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Posted January 04, 2006 by publisher in Cuban History

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Gopinath Delhi | HardNewsMedia.com

With the US and Latin America so much in the news, I am reminded of the man who embodied Simon Bolivar’s spirit of the liberation of the Americas. Ernesto “Che” Guevara’s short but eventful life of 39 was brutally terminated in Bolivia where he fell to government forces assisted by his bete noir the CIA, on October 9, 1967.

I had the fortune of meeting Che, “the most complete human being of our age”, according to Sartre, in the early 1960s when he visited Delhi as a state guest with some Cuban officials. During his two-day visit he met prime minister Jawaharlal Nehru. He was interested in establishing economic relations with India to break the economic stranglehold of the US. He was promised Indian cooperation in trade.

I met Che in Ashoka hotel in Delhi, where the Cuban delegation was put up, in my capacity as the long-distance correspondent of Cuba for the newsmagazine Link. Among the existing publications,Link had the most exhaustive coverage of the landing of the revolutionaries in Cuba and the Bay of Pigs invasion attempt.

The then Cuban representative Soler Alonso, who secretly opposed the Batista regime, was my best source of information. He also provided me access to the Spanish language daily, Granma, and arranged for my interview with Che.

Find Che Guevara items for sale on eBay

Dressed in army fatigues and puffing on his Cuban cigar, Che welcomed me into his room and spoke to me with his asthmatic wheeze. He explained the situation in Cuba and the manner in which Batista had, with the help of the US, turned the island nation into a holiday resort for Americans. He said that Batista had handed over the meagre natural resources of the country to the US, squeezed the economy and impoverished the people. He said that this was what imperialism was doing not only to Cuba but to all the poorer nations.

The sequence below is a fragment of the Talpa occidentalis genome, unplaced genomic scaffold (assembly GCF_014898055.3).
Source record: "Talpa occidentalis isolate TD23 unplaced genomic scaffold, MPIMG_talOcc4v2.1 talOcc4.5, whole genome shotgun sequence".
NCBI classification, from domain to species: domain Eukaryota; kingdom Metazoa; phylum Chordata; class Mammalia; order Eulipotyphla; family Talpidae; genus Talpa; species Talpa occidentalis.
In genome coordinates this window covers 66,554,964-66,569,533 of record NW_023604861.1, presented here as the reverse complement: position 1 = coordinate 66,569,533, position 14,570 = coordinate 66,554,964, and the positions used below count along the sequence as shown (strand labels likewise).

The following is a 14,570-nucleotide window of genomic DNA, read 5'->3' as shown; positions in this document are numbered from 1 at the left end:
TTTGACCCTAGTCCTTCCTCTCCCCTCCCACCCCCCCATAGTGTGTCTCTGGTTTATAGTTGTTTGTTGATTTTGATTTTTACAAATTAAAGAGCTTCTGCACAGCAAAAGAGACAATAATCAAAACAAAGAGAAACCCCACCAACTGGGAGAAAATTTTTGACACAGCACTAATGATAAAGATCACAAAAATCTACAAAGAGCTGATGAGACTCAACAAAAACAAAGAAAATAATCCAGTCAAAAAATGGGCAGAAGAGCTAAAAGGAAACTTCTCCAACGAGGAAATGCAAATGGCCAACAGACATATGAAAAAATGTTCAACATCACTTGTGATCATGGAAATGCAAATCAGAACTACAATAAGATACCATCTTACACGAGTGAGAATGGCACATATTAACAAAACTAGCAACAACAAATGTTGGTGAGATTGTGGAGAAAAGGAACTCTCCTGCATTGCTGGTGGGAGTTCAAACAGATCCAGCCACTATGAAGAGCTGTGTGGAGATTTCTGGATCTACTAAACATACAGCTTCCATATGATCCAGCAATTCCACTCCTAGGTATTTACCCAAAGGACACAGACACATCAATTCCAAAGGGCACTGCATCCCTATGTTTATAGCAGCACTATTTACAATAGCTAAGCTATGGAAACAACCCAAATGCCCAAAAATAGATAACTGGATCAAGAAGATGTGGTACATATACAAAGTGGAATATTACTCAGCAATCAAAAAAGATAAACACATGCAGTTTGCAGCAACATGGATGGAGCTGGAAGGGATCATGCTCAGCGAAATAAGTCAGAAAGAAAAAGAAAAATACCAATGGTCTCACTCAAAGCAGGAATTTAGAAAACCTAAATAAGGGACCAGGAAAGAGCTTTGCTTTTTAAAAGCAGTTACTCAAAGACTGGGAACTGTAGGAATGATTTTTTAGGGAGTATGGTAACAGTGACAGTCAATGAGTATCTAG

Che then invited me to Cuba and, a year later, I was off on my first foreign trip, to Havana via Cairo, Rome, Milan and Madrid, flying over Canada. I was put up at one of Batista’s posh hotels, Hotel Haviana Revieira in room 1805 with periodistas (journalists) from around the world. We proceeded to the induction programme addressed by Che.

He spotted me in the group and called out to me. We spoke after the meeting and I indicated a wish to meet Fidel Castro. He arranged for me to go to the radio centre where Fidel was recording a speech. That was the nearest I got to Fidel.

The next day I was invited to a mammoth rally at Hav-ana’s Plaze de la Revolucion. Castro who is famous for his stentorian style launched into one of his long speeches which was punctuated time and again by lusty cheering by the huge gathering. As Fidel spoke, a blast marked an exiles’ terrorist attack. Fidel brushed that aside and went on with his speech. My presence on the occasion was noted by an American newspaper, I forget which,  that an Indian journalist at the meeting had turned pale when the blast took place!